Metabolic syndrome as an underlying disease entity and its relationship to subclinical atherosclerosis in Andean hispanics

Diana A. Chirinos, Josefina Medina-Lezama, William Arguelles, Ronald Goldberg, Neil Schneiderman, Zubair Khan, Oscar O. Morey, Muhammad Waheed Raja, Roberto Paz, Julio A. Chirinos, Maria M. Llabre

Research output: Contribution to journalArticlepeer-review

4 Scopus citations

Abstract

Background: The question of whether the metabolic syndrome truly reflects a single disease entity with a common underlying pathology remains unclear. In this study, we assess whether metabolic syndrome represents an underlying disease construct in a large population-based sample of Andean Hispanic adults and examine its relationship to subclinical atherosclerosis. Methods: The study sample was comprised of 2513 participants. Confirmatory factor analysis (CFA) was used to identify a metabolic syndrome latent factor using waist circumference, systolic and diastolic blood pressure, high-density lipoprotein cholesterol (HDL-C), triglycerides (TGs), and glucose levels as indicators. The relationship with subclinical atherosclerosis, measured by carotid intima media thickness (cIMT), was assessed using structural equation modeling. Results: Results supported the proposed structure of the metabolic syndrome latent factor evidenced by adequate fit indexes. HDL-C did not significantly load on the metabolic syndrome latent factor (standardized factor loading=0.01, P=0.88). The metabolic syndrome latent factor was significantly associated with cIMT in women (B=0.007, P<0.001) and men (B=0.008, P<0.001) after controlling for age, low-density lipoprotein cholesterol and smoking. Conclusions: Our findings suggest that metabolic syndrome components, such as waist circumference, blood pressure, TGs, and glucose levels, but not HDL-C, share a common underlying pathophysiology that may contribute to the progression of atherosclerosis in Andean Hispanics. Its longitudinal association with cardiovascular disease should be the focus of future research.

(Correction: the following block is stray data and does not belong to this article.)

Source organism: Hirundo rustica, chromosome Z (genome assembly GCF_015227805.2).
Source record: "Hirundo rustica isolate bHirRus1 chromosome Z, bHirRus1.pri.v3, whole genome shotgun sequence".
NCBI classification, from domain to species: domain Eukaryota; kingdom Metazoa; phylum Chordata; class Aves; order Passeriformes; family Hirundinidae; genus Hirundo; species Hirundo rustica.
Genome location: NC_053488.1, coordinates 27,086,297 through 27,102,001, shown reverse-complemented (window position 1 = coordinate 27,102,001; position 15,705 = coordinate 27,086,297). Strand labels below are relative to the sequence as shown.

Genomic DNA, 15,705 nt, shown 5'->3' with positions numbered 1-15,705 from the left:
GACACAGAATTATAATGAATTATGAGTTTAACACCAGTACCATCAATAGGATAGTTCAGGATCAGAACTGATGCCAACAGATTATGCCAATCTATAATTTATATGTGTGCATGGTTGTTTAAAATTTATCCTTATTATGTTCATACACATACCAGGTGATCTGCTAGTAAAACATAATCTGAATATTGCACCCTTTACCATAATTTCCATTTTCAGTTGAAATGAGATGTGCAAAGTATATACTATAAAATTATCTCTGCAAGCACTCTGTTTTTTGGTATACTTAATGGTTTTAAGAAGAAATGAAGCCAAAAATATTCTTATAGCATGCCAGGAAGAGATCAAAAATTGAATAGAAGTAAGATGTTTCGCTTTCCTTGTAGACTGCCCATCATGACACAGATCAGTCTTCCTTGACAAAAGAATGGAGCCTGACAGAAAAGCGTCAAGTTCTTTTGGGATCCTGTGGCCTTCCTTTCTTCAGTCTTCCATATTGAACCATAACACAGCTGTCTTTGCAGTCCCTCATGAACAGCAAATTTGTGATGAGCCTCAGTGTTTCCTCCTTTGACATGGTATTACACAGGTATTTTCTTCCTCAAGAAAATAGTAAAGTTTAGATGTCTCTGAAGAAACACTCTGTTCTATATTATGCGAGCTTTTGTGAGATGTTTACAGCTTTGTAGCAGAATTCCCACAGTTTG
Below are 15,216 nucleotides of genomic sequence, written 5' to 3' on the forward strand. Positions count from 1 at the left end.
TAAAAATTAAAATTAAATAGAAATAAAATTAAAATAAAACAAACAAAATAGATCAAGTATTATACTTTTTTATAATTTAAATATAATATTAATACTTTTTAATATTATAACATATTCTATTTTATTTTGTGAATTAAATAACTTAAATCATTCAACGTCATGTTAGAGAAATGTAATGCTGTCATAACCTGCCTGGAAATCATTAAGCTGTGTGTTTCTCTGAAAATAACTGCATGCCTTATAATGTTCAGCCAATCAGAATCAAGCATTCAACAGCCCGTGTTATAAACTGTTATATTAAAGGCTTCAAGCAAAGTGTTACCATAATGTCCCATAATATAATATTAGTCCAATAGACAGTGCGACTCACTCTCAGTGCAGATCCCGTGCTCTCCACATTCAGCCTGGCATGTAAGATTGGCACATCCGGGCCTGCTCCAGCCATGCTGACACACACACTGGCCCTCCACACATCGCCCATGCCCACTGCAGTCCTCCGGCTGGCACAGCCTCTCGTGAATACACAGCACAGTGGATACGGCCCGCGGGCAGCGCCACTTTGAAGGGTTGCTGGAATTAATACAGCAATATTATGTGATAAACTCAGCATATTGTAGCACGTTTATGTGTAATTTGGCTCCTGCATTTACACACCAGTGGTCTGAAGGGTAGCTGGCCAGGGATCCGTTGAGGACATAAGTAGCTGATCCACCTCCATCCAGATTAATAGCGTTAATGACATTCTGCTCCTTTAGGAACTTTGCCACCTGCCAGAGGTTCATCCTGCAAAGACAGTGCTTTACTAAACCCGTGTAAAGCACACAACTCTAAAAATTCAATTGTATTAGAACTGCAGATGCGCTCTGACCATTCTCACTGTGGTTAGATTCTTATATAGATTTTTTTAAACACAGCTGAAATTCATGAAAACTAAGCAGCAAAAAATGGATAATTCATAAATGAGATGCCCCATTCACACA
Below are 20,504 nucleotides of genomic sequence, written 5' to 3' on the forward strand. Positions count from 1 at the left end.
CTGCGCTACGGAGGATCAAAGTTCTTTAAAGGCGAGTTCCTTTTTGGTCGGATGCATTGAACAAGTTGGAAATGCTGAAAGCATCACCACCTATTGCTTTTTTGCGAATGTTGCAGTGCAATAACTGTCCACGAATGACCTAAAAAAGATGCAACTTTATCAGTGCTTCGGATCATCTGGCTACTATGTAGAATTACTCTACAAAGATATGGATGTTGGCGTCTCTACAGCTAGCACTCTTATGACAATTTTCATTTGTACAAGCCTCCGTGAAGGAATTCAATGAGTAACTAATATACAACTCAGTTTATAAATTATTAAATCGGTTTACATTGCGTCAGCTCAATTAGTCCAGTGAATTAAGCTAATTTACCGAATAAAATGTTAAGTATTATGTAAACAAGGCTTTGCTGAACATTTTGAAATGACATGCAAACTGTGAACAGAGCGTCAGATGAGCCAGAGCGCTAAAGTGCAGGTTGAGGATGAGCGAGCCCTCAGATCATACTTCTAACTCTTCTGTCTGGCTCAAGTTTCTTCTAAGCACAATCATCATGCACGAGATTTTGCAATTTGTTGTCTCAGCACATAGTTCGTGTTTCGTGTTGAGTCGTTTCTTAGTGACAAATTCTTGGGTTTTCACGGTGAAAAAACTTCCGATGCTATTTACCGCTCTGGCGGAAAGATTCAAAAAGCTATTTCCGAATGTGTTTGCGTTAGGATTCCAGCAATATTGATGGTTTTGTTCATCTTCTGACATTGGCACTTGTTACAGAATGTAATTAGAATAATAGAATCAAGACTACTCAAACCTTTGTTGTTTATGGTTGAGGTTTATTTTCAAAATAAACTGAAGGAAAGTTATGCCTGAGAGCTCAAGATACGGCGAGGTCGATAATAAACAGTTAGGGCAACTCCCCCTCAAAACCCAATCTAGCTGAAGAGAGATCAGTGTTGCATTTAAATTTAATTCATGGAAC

Original languageEnglish (US)
Pages (from-to)49-55
Number of pages7
JournalMetabolic Syndrome and Related Disorders
Volume12
Issue number1
DOIs
StatePublished - Feb 1 2014

ASJC Scopus subject areas

  • Internal Medicine
  • Endocrinology, Diabetes and Metabolism

Fingerprint Dive into the research topics of 'Metabolic syndrome as an underlying disease entity and its relationship to subclinical atherosclerosis in Andean hispanics'. Together they form a unique fingerprint.

Cite this